This week, I’ll be discussing company profits, progress on the virus and Brexit, with a view to working out where markets are headed next. I should add that readers of a nervous disposition should brace themselves – we might be in for some scary times.
Q3 earnings season could be another boost for markets…
Let’s start with the good news. As we suggested last week, the reporting season for US company profits has been positive. 50 companies have reported their results for Q3 and almost all have beaten estimates, by a healthy margin. Sales were over 3% better than expected and earnings beat by an impressive 22%. That’s massive. And although we can’t expect the final tally to come in quite so strongly, it seems clear that the end result will be a very strong earnings season. Yes, the estimates going into the reporting season were terrible – a big decline compared with a year ago – but it’s results relative to expectations that matter, and it could be a big support for equites. The S&P 500 troughed as the Q2 earnings season began in early July and it now stands some 10% higher.
…but this time it’s different
First, investors were nervous back then. Indeed, some of the earnings forecasts by highly regarded analysts were little short of cataclysmic. Having been slow to appreciate the scale of the pandemic, many investors thought it would never end as the US suffered a serious second wave. Medical science seemed incapable of dealing with the disease.
Today, there’s a great deal of complacency. I’ve made much of the prospect for a vaccine, something that could defeat the virus quickly. Back in July, few investors believed a vaccine could be with us by year-end, but today that view seems much more likely. With half a dozen vaccines in late Phase III trials. And that’s my worry – back in July, risk-reward seemed attractive; negative news on one of the vaccines would have been disappointing but few were pinning their hopes on it so the downside would have been limited. Today, there is much more optimism priced into markets.
Flash PMIs could spell bad news
And then there’s the data. We’ve had months of better-than-expected data in the US, and elsewhere. Just as forecasters were slow to appreciate the scale of the downturn in the spring, so they were slow to appreciate the scale of the rebound. And I think the next few weeks could see that pattern repeat itself, with signs of a double dip in the world economy. Towards the end of this week, we get flash estimates of the Purchasing Managers’ Indices (PMIs). These closely watched data give the best indications on how the second waves of the virus are affecting the real economy. And I expect bad news. Services could fall back in the US and dip below 50 in Europe, which signals contraction in output. These numbers, together with the more established ISM numbers in the US, feed directly into analysts’ estimates of future earnings. And the virus numbers have been bad and we can see the effects on some of the high frequency data on mobility – reservations at restaurants and so forth.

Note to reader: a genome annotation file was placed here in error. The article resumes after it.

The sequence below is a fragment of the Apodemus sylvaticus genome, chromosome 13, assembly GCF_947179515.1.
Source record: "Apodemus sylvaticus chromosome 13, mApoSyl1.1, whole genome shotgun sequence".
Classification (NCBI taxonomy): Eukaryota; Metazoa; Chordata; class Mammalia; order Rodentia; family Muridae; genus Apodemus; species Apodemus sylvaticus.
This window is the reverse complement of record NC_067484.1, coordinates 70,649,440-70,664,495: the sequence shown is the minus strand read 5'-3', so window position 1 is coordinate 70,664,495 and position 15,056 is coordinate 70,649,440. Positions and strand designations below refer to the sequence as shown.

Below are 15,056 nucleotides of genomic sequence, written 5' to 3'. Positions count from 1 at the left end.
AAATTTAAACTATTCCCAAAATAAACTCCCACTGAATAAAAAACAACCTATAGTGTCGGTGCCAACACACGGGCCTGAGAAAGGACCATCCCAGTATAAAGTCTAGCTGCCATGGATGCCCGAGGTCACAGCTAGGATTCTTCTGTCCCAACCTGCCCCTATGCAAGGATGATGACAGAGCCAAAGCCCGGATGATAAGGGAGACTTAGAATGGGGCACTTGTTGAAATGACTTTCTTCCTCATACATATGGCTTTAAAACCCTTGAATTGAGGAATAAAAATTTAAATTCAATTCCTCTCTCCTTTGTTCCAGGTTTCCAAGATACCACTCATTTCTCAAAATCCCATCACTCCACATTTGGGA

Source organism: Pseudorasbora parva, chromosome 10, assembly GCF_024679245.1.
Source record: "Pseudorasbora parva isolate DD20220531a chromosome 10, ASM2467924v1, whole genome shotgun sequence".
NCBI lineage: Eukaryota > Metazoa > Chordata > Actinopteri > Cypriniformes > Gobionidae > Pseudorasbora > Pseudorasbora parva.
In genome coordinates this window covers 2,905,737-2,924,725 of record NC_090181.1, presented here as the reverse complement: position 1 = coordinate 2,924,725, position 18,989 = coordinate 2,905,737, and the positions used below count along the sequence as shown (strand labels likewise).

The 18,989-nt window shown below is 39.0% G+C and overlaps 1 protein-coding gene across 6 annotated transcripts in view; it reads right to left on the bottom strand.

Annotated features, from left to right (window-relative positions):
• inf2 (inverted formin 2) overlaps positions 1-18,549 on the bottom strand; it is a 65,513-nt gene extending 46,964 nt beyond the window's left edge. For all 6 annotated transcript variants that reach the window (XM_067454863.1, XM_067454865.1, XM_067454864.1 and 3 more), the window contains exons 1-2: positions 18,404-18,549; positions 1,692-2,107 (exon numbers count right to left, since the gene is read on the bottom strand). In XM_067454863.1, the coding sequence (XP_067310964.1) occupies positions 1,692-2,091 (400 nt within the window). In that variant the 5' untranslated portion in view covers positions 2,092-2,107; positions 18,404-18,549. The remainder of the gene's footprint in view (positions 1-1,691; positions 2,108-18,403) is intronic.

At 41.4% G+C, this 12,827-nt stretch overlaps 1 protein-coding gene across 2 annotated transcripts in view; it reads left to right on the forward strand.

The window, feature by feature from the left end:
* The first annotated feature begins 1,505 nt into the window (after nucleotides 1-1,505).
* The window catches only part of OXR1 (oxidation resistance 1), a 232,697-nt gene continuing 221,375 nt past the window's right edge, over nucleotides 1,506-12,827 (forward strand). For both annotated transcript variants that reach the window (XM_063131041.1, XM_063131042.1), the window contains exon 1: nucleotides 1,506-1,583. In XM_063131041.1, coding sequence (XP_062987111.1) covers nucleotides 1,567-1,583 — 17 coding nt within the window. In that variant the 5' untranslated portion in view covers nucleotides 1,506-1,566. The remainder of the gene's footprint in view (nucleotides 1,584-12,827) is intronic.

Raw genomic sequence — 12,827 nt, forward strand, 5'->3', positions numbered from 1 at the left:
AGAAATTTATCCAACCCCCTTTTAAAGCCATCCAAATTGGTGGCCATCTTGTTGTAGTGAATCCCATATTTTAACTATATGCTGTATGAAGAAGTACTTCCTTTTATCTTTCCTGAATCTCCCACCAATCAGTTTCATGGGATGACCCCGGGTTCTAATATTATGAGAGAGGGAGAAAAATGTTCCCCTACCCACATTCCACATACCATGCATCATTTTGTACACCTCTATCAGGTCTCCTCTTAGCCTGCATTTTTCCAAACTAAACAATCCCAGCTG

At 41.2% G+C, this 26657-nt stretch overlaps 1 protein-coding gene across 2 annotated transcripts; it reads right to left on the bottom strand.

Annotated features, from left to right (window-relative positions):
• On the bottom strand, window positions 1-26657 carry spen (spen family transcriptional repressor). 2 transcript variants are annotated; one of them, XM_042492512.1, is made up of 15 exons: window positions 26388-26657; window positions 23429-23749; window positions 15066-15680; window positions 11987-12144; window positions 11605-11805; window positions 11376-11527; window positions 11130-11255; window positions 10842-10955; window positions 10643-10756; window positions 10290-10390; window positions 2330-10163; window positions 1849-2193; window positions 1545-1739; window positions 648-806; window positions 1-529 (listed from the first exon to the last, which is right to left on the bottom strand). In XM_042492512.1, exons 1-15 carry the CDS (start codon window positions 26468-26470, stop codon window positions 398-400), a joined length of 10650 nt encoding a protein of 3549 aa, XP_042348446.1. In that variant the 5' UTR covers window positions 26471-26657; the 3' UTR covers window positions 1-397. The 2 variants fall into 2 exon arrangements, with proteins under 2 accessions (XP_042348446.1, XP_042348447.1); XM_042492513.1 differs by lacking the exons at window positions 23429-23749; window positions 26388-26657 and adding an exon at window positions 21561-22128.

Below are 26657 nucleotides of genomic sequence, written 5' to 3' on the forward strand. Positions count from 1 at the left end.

If we get some bad results on Phase III trials, and if I’m right about the PMIs, we could see a setback of 5% or more. Would that mark the beginning of a new bear market? I don’t think so, because the odds really do favour medical science to defeat this virus. I’d just be happier if the markets were less complacent, I’m much happier when they’re nervous and easy to be positively surprised.
Boris fishing for a better Brexit deal
Let’s end with a look at the UK, where Brexit is back in the headlines. As we’ve said many times before, the odds favour a deal even though politics and the need for both sides to claim that they’ve won much and conceded little, mean that the risk of an accident are great. But Boris wants a deal and he has convinced the Europeans that he is prepared to go for No Deal if necessary – something that Theresa May never did. The EU wants a deal too, so they’ve been raising the stakes, and one way is to offer a better deal. The EU have made concessions on rules of origin and data adequacy. These may seem technical and obscure, but they are very important. Vastly more important than fish – at least in economic terms. If Boris does pull off a decent deal, it will be quite an achievement.